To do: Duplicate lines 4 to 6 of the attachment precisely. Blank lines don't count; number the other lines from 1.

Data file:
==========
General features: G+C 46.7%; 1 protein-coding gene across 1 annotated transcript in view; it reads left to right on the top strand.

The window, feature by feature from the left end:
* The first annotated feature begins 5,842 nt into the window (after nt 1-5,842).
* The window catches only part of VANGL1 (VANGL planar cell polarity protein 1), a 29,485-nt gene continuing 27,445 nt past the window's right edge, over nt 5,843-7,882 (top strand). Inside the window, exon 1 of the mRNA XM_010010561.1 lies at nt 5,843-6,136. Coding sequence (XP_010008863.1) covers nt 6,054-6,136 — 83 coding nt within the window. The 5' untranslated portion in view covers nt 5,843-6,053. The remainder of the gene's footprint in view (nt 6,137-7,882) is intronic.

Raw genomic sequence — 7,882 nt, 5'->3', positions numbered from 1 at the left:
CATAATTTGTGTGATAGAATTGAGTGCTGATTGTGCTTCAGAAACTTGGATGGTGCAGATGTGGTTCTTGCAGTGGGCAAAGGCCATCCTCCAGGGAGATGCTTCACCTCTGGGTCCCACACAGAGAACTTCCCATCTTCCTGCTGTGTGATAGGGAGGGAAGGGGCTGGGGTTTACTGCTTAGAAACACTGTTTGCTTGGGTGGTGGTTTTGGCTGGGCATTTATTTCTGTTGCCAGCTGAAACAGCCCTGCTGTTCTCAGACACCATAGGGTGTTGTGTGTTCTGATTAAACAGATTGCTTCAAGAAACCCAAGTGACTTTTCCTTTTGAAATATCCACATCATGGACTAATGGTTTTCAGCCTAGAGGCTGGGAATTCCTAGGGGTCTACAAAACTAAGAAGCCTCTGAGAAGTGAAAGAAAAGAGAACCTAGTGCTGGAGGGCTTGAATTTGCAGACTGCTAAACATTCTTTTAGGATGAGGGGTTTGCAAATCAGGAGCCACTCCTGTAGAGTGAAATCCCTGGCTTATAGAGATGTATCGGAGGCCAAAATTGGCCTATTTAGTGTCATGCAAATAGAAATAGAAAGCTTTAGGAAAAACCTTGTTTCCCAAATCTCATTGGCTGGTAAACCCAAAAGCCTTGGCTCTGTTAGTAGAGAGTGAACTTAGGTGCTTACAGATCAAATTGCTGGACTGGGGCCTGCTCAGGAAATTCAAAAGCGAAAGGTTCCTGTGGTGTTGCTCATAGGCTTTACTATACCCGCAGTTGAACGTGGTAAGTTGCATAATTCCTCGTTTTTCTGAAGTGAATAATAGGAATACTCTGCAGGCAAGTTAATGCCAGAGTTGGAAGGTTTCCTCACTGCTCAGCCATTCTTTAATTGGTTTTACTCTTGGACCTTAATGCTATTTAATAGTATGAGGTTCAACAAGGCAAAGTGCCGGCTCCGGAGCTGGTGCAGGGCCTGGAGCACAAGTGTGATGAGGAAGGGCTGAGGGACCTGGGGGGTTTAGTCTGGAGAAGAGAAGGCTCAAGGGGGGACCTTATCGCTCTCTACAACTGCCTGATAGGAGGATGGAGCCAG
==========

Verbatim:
* The window catches only part of VANGL1 (VANGL planar cell polarity protein 1), a 29,485-nt gene continuing 27,445 nt past the window's right edge, over nt 5,843-7,882 (top strand). Inside the window, exon 1 of the mRNA XM_010010561.1 lies at nt 5,843-6,136. Coding sequence (XP_010008863.1) covers nt 6,054-6,136 — 83 coding nt within the window. The 5' untranslated portion in view covers nt 5,843-6,053. The remainder of the gene's footprint in view (nt 6,137-7,882) is intronic.

Raw genomic sequence — 7,882 nt, 5'->3', positions numbered from 1 at the left:
CATAATTTGTGTGATAGAATTGAGTGCTGATTGTGCTTCAGAAACTTGGATGGTGCAGATGTGGTTCTTGCAGTGGGCAAAGGCCATCCTCCAGGGAGATGCTTCACCTCTGGGTCCCACACAGAGAACTTCCCATCTTCCTGCTGTGTGATAGGGAGGGAAGGGGCTGGGGTTTACTGCTTAGAAACACTGTTTGCTTGGGTGGTGGTTTTGGCTGGGCATTTATTTCTGTTGCCAGCTGAAACAGCCCTGCTGTTCTCAGACACCATAGGGTGTTGTGTGTTCTGATTAAACAGATTGCTTCAAGAAACCCAAGTGACTTTTCCTTTTGAAATATCCACATCATGGACTAATGGTTTTCAGCCTAGAGGCTGGGAATTCCTAGGGGTCTACAAAACTAAGAAGCCTCTGAGAAGTGAAAGAAAAGAGAACCTAGTGCTGGAGGGCTTGAATTTGCAGACTGCTAAACATTCTTTTAGGATGAGGGGTTTGCAAATCAGGAGCCACTCCTGTAGAGTGAAATCCCTGGCTTATAGAGATGTATCGGAGGCCAAAATTGGCCTATTTAGTGTCATGCAAATAGAAATAGAAAGCTTTAGGAAAAACCTTGTTTCCCAAATCTCATTGGCTGGTAAACCCAAAAGCCTTGGCTCTGTTAGTAGAGAGTGAACTTAGGTGCTTACAGATCAAATTGCTGGACTGGGGCCTGCTCAGGAAATTCAAAAGCGAAAGGTTCCTGTGGTGTTGCTCATAGGCTTTACTATACCCGCAGTTGAACGTGGTAAGTTGCATAATTCCTCGTTTTTCTGAAGTGAATAATAGGAATACTCTGCAGGCAAGTTAATGCCAGAGTTGGAAGGTTTCCTCACTGCTCAGCCATTCTTTAATTGGTTTTACTCTTGGACCTTAATGCTATTTAATAGTATGAGGTTCAACAAGGCAAAGTGCCGGCTCCGGAGCTGGTGCAGGGCCTGGAGCACAAGTGTGATGAGGAAGGGCTGAGGGACCTGGGGGGTTTAGTCTGGAGAAGAGAAGGCTCAAGGGGGGACCTTATCGCTCTCTACAACTGCCTGATAGGAGGATGGAGCCAG